Источник: https://www.ohe.state.mn.us/mPg.cfm?pageID=195

Frequently Asked Questions

Undergraduate

General/Application Process Questions

Am I assigned a job by the work-study office?

No. You will review job openings and apply as you would for any other job. The application process will give you an opportunity to develop your resume, which you will include with your application, along with a cover letter. The employer is also likely to ask financial aid independent to attend an in person interview. The employer chooses how students apply and the employer does the hiring through the referral process.

DO I HAVE TO APPLY FOR FINANCIAL AID EVERY YEAR?

Yes. Your financial situation must be reassessed each year.

How Do I Apply for A Federal Student Loan?

Federal Loans (Direct Subsidized Loan, Direct Unsubsidized Loan and PLUS Loan) require that a FAFSA be completed every academic year for which the borrower is interested in receiving loans. Once UCLA Financial Aid and Scholarships receives your FAFSA information from the federal processor, we will determine your eligibility for different types of federal loans available.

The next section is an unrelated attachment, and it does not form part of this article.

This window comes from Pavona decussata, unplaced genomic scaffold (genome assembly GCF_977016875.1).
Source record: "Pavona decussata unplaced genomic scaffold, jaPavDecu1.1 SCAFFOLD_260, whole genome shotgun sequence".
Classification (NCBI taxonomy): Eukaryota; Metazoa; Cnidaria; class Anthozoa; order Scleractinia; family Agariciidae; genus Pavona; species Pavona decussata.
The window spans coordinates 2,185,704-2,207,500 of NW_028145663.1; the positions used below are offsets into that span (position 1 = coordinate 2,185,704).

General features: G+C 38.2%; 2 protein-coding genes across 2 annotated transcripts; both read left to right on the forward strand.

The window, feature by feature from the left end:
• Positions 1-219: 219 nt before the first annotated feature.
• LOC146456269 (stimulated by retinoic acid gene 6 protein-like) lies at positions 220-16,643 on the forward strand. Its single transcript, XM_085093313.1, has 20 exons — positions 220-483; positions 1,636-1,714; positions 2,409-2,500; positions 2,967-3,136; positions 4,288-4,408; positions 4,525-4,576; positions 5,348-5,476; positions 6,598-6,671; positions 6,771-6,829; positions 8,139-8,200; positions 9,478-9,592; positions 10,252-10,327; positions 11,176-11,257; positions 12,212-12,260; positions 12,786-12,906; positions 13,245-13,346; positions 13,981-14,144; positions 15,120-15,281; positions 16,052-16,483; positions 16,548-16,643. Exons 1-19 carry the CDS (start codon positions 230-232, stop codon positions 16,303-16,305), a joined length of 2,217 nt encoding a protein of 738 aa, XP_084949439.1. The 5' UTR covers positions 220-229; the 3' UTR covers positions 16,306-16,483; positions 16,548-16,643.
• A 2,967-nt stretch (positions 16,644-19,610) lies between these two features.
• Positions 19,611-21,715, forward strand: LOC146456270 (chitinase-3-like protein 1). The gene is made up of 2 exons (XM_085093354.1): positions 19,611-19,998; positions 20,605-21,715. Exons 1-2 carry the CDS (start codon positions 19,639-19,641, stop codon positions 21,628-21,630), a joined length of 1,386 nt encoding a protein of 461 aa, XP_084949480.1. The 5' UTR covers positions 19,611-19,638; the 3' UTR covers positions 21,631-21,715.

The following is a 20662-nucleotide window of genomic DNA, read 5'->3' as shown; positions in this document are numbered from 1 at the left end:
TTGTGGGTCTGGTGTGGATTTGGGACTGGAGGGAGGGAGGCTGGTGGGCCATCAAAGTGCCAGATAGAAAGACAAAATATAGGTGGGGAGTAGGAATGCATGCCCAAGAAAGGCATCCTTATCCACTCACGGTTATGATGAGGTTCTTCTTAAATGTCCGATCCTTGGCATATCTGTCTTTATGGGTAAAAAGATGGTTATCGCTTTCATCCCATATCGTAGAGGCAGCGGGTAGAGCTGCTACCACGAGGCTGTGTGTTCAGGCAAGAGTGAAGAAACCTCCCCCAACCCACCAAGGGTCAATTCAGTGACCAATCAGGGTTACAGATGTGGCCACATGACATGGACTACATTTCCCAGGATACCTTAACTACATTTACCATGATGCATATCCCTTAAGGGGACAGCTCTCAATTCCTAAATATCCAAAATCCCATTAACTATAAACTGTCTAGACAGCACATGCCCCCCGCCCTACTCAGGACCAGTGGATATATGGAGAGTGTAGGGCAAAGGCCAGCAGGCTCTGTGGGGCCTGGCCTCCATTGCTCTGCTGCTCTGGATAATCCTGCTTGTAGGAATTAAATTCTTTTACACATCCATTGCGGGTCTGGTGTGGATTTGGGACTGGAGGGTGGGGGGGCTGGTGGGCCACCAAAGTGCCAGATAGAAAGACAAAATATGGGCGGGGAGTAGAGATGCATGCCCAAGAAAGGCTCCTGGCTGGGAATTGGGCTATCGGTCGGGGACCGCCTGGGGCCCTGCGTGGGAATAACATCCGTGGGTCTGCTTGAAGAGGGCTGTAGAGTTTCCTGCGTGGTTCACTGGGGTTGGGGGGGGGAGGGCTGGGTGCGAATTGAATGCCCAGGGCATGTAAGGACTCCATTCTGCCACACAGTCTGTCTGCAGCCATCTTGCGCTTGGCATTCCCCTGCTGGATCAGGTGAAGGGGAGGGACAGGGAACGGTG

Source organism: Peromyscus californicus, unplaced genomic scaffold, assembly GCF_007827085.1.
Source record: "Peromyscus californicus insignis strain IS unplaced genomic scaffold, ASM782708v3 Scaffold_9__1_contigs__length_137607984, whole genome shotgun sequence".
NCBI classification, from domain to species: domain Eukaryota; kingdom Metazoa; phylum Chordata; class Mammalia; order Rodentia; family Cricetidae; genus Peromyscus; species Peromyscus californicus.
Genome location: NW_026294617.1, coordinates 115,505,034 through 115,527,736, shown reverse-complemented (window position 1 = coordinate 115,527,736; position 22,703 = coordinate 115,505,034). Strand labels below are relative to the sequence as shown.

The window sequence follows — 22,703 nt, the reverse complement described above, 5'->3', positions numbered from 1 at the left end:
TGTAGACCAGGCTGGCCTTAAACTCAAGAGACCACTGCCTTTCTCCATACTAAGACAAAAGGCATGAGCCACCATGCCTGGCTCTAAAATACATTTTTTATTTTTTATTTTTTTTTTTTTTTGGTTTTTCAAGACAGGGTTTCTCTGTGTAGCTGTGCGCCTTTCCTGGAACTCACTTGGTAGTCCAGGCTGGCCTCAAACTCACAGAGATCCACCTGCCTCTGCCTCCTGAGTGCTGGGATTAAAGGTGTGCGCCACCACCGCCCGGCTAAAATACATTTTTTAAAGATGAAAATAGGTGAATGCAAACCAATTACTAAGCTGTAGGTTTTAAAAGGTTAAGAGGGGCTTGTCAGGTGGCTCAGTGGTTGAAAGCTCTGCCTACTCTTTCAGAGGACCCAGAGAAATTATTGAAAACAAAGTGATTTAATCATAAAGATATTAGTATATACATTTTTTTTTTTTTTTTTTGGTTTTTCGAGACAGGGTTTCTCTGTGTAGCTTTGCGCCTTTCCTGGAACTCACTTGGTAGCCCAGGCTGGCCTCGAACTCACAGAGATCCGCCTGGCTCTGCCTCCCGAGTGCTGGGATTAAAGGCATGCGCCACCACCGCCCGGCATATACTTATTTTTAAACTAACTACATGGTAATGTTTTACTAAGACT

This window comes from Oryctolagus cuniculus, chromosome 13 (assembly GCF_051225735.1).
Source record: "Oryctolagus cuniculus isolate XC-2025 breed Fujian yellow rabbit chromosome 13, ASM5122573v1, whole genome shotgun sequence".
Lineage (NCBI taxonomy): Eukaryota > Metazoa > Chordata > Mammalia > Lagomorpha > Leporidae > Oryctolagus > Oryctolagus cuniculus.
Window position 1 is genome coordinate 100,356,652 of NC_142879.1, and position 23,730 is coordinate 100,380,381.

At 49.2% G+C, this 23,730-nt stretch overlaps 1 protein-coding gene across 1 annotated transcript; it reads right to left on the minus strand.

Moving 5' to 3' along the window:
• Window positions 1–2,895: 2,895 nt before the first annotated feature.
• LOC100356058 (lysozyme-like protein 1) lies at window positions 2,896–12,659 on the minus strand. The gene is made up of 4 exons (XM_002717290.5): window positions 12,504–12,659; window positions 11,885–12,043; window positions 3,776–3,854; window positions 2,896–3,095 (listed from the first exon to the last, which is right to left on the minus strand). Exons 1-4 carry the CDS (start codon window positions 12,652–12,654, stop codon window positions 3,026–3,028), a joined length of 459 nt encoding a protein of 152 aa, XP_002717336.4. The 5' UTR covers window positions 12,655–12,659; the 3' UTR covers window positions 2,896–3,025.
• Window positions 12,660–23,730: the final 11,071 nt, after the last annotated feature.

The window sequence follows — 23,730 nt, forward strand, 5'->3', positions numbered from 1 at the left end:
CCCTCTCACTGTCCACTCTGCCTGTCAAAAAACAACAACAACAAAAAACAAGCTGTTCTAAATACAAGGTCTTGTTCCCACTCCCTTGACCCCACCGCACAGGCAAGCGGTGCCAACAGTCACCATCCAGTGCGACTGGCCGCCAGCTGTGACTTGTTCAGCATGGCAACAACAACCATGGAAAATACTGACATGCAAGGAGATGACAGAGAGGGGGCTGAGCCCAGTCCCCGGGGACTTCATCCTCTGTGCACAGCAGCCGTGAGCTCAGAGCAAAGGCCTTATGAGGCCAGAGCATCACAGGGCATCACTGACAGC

A Financial Aid Notification (FAN) will be made available on MyUCLA to let you know what loans have been offered. You will need to accept the loan(s) offered on your FAN so that we may send the certification of your loan eligibility to the Department of Education. Before the loans are funded, you will also need to complete a promissory note for the loan(s) you are planning to borrow. Refer to the loan guides available on our Forms and Publications page for more detailed loan application information.

NOTE: First time student borrowers at UCLA are also required to complete a Financial aid independent Management Session with Student Loan Services, before their loans can be disbursed. The DMS can be completed on the web at www.loans.ucla.edu.

HOW DO I APPLY FOR FINANCIAL AID?

If you are a US citizen or permanent resident you must complete the Free Application for Federal Student Aid (FAFSA) at studentaid.gov. The priority filing deadline for University Grant, Federal Perkins Loan and Federal Work-Study consideration is March 2 each year for the upcoming year. If you are a continuing applicant, you financial aid independent be able to obx car show 2019 and complete a renewal FAFSA on the web if you know your FAFSA user name and password. If you are unable to access the renewal application you can complete a new FAFSA on the web.